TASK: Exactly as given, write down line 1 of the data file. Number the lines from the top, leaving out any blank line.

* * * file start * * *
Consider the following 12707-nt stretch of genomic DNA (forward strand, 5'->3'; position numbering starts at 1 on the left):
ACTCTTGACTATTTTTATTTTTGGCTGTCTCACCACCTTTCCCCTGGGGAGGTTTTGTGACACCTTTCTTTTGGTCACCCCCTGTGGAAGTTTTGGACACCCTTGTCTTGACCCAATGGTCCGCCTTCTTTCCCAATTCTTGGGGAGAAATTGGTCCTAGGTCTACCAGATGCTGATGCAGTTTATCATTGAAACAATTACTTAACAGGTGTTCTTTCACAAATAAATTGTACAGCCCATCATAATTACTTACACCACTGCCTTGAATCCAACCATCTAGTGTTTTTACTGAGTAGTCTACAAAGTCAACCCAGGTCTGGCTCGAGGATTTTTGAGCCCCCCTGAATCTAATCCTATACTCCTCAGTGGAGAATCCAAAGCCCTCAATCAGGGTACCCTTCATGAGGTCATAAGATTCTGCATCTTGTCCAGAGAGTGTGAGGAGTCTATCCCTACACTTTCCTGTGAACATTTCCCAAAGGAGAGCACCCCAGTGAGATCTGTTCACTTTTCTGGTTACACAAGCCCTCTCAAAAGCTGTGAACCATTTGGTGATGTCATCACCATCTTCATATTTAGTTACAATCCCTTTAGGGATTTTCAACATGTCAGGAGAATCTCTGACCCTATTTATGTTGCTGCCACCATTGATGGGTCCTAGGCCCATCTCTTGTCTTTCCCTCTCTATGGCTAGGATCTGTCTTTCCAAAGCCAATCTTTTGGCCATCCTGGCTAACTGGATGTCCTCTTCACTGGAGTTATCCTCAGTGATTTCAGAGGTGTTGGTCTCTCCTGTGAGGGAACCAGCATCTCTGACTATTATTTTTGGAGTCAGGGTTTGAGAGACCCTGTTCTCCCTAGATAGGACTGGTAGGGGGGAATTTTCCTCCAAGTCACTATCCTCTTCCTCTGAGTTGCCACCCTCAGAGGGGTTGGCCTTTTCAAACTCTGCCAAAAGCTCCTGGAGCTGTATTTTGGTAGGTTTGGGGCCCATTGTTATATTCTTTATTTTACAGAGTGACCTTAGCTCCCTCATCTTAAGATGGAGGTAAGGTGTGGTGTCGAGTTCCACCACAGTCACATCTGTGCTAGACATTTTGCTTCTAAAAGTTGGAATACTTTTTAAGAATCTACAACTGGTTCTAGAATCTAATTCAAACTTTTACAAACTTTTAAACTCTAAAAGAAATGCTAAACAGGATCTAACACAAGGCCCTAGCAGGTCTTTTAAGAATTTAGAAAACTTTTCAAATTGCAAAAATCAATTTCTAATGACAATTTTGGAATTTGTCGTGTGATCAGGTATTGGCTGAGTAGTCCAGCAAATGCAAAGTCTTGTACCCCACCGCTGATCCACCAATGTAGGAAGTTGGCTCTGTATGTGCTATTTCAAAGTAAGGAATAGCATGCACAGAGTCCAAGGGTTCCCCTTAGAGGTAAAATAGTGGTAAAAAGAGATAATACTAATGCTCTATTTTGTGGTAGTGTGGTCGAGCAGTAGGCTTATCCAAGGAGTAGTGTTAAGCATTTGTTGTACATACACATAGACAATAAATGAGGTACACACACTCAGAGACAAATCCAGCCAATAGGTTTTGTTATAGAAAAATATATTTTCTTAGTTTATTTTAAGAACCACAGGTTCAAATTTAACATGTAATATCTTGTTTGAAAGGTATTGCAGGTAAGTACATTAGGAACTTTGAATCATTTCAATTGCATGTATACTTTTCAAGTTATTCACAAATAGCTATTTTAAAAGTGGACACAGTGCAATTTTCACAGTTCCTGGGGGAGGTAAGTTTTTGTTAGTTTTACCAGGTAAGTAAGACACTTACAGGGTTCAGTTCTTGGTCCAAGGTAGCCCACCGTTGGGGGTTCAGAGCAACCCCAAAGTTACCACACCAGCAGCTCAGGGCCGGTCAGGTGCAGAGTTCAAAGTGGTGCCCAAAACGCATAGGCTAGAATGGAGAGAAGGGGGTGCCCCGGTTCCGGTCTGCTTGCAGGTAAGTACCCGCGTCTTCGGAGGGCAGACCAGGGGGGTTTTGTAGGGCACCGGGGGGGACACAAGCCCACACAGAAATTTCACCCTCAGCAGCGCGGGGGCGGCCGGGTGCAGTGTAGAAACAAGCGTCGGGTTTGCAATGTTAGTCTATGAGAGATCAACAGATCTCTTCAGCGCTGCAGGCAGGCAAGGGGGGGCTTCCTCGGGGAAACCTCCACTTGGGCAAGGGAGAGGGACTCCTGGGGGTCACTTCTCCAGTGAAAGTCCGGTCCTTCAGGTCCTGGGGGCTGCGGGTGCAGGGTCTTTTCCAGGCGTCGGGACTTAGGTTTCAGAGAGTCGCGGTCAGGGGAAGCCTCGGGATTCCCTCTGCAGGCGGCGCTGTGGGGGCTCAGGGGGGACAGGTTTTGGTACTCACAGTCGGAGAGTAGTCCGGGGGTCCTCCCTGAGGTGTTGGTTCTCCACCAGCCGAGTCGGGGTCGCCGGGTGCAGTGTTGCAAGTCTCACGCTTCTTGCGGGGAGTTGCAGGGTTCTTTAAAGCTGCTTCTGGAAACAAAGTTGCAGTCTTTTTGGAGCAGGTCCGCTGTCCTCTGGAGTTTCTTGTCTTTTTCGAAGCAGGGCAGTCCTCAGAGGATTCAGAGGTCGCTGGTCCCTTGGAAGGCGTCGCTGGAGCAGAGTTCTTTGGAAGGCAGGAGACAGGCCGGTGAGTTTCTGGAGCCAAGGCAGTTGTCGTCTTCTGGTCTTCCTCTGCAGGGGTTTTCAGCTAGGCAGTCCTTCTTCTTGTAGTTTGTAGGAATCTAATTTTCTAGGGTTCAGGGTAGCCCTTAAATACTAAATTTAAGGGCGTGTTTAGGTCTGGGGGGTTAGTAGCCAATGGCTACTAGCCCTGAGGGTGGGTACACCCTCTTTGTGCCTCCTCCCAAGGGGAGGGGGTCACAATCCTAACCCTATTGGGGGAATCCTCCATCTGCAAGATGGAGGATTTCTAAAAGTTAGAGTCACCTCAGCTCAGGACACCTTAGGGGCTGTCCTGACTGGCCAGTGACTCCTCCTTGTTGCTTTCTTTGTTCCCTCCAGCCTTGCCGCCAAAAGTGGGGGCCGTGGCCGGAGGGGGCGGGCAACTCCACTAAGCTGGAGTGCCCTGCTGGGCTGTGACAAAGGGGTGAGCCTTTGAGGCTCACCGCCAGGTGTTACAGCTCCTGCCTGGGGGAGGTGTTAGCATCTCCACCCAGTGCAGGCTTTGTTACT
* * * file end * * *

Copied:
Consider the following 12707-nt stretch of genomic DNA (forward strand, 5'->3'; position numbering starts at 1 on the left):